Intestinal permeability in allergic rats: nerve involvement in antigen-induced changes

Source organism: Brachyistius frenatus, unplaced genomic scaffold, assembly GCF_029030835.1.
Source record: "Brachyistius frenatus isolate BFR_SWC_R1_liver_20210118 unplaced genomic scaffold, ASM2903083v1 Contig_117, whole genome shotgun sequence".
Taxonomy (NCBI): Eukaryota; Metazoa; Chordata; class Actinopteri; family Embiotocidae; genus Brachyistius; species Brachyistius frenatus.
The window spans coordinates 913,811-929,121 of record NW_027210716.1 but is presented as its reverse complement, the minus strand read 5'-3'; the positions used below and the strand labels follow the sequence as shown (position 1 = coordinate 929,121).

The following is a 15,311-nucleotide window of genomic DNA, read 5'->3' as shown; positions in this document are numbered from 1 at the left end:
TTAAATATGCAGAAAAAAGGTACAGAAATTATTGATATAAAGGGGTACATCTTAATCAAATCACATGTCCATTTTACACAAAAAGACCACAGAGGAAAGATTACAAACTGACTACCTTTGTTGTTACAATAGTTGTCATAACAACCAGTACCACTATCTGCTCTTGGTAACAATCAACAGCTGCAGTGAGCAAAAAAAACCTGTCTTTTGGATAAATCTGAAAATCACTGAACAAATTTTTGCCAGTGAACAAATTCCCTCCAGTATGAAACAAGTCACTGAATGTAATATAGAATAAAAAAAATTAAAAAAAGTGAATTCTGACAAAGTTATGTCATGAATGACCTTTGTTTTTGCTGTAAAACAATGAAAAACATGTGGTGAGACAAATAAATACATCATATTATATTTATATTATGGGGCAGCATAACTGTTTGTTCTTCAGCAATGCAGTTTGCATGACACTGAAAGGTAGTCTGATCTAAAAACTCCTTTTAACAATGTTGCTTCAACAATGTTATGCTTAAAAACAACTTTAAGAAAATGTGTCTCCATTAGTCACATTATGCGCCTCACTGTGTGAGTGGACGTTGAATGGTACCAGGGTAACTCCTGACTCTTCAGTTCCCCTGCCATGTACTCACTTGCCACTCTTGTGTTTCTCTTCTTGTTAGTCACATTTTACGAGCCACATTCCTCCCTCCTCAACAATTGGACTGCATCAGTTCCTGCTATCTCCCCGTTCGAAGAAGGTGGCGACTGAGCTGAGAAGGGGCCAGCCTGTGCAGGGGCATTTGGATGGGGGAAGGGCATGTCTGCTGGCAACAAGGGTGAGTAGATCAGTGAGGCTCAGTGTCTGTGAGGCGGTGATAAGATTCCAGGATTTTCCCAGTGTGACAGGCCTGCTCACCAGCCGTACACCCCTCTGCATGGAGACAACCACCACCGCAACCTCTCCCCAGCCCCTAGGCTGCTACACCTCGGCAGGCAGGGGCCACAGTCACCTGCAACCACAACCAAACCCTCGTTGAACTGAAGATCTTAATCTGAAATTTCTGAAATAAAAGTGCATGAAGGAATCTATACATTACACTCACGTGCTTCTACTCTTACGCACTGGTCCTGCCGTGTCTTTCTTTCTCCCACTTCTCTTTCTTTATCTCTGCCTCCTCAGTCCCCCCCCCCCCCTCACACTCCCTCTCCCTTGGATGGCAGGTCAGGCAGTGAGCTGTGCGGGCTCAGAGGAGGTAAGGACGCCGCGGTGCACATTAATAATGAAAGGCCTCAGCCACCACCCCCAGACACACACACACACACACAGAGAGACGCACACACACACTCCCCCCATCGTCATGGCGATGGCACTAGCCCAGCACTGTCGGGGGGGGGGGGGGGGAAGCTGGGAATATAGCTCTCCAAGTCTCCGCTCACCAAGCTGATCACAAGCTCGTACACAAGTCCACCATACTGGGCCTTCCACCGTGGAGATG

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In vivo uptake of the probe 51Cr-labeled EDTA from the jejunum of egg albumin (EA)-sensitized rats was compared with controls at baseline and after intraluminal antigen challenge. Probe recovery in blood was 60-80% greater in sensitized animals during the baseline period, suggesting that sensitization resulted in increased intestinal permeability. Sensitized, but not control, rats demonstrated a 15-fold increase in 51Cr-EDTA uptake after intraluminal antigen; no change occurred with an unrelated protein. Macromolecular recovery was also enhanced in sensitized animals, since serum levels of immunoreactive EA were elevated 14-fold compared with controls. Antigen challenge was accompanied by biochemical (protease release) and morphological (reduced numbers) evidence of mast cell degranulation in sensitized rats. The neurotoxin tetrodotoxin (applied directly to ligated jejunal segments) inhibited EA-induced uptake of 51Cr-EDTA and antigen. In isolated jejunum from sensitized rats, tetrodotoxin reduced secretory responses to luminal, but not serosal, antigen. These results indicate that neural factors may influence the uptake of molecules from the gut lumen during intestinal anaphylaxis.
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